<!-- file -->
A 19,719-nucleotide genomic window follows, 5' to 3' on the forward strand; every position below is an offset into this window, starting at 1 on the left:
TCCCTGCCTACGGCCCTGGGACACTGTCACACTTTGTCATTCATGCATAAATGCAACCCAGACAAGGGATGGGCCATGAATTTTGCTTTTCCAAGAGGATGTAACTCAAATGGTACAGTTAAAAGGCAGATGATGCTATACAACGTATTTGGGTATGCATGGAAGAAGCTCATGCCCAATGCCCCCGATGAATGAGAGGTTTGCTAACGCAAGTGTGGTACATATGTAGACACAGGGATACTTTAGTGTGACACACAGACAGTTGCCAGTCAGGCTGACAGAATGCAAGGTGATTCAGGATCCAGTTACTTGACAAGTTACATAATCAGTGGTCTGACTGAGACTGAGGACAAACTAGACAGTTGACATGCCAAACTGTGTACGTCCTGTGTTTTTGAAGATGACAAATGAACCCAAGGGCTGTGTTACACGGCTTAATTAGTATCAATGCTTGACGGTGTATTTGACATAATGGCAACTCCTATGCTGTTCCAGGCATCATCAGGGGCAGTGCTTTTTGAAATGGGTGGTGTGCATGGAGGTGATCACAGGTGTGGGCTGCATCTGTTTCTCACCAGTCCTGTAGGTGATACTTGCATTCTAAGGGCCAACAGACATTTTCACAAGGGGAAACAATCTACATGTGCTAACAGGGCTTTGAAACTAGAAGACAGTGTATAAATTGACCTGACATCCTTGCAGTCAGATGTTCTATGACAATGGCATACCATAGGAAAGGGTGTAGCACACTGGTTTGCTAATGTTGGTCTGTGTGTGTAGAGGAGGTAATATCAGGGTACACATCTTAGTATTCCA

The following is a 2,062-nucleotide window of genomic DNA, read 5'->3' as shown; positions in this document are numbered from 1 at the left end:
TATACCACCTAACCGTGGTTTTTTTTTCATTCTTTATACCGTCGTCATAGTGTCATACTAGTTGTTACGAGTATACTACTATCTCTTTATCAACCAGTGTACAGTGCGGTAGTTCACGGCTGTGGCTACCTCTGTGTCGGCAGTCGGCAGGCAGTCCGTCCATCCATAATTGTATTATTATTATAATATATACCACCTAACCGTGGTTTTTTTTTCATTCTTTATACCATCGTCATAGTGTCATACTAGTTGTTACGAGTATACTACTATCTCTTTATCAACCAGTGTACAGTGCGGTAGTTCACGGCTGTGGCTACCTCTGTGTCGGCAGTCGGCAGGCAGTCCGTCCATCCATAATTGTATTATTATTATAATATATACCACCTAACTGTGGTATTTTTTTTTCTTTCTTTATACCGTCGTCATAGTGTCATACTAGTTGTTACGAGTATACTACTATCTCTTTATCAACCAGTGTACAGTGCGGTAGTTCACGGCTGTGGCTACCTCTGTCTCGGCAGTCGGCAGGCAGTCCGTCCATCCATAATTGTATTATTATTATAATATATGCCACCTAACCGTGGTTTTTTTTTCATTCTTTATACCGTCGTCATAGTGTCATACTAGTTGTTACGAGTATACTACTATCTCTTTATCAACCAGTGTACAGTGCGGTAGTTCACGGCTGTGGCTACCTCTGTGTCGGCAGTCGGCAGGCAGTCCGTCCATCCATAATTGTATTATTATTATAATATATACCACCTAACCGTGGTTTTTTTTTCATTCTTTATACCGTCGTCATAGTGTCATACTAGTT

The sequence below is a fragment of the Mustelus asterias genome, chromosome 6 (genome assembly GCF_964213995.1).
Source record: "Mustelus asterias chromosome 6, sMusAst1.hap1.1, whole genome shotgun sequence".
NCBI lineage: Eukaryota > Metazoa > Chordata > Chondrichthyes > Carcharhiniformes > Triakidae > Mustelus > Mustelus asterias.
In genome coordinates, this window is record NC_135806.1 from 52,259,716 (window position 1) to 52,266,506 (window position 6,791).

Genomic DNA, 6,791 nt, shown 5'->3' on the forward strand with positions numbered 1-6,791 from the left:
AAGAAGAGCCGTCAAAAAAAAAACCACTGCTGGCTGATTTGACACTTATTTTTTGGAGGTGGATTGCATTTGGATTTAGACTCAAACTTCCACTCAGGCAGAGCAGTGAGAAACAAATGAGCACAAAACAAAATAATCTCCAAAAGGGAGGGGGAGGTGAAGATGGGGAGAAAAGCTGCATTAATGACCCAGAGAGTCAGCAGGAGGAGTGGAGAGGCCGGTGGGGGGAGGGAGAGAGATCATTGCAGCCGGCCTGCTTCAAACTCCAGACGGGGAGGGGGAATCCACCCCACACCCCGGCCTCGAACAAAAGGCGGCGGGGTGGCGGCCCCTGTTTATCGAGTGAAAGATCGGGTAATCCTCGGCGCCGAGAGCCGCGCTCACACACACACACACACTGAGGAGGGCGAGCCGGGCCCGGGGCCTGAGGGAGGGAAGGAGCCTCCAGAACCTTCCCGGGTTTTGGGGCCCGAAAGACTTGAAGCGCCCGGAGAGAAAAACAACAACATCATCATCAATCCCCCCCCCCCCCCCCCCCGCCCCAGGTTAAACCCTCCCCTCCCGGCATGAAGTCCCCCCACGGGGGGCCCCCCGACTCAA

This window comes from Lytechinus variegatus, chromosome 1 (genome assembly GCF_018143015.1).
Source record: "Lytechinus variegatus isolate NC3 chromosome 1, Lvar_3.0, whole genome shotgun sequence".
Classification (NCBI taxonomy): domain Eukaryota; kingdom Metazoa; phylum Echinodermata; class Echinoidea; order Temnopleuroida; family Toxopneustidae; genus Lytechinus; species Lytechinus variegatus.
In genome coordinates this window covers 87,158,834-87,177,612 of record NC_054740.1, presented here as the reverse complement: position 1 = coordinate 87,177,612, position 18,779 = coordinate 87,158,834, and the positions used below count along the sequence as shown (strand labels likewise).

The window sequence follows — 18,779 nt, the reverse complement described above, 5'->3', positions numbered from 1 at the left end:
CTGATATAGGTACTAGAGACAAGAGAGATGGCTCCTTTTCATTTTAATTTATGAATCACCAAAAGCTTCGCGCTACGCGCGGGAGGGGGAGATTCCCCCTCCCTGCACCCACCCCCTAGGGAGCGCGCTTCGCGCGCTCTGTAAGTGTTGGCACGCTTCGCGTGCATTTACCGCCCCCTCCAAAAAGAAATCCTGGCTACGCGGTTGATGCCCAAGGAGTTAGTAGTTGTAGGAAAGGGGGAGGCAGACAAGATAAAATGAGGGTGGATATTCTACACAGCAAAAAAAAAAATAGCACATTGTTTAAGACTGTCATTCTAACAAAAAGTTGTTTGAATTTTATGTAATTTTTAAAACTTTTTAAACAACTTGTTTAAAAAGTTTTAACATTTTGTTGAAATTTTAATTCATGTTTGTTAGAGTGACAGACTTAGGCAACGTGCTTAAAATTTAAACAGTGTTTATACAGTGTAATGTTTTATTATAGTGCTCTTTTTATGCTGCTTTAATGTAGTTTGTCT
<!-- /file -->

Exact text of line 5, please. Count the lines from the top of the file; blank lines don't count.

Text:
The sequence below is a fragment of the Mustelus asterias genome, chromosome 6 (genome assembly GCF_964213995.1).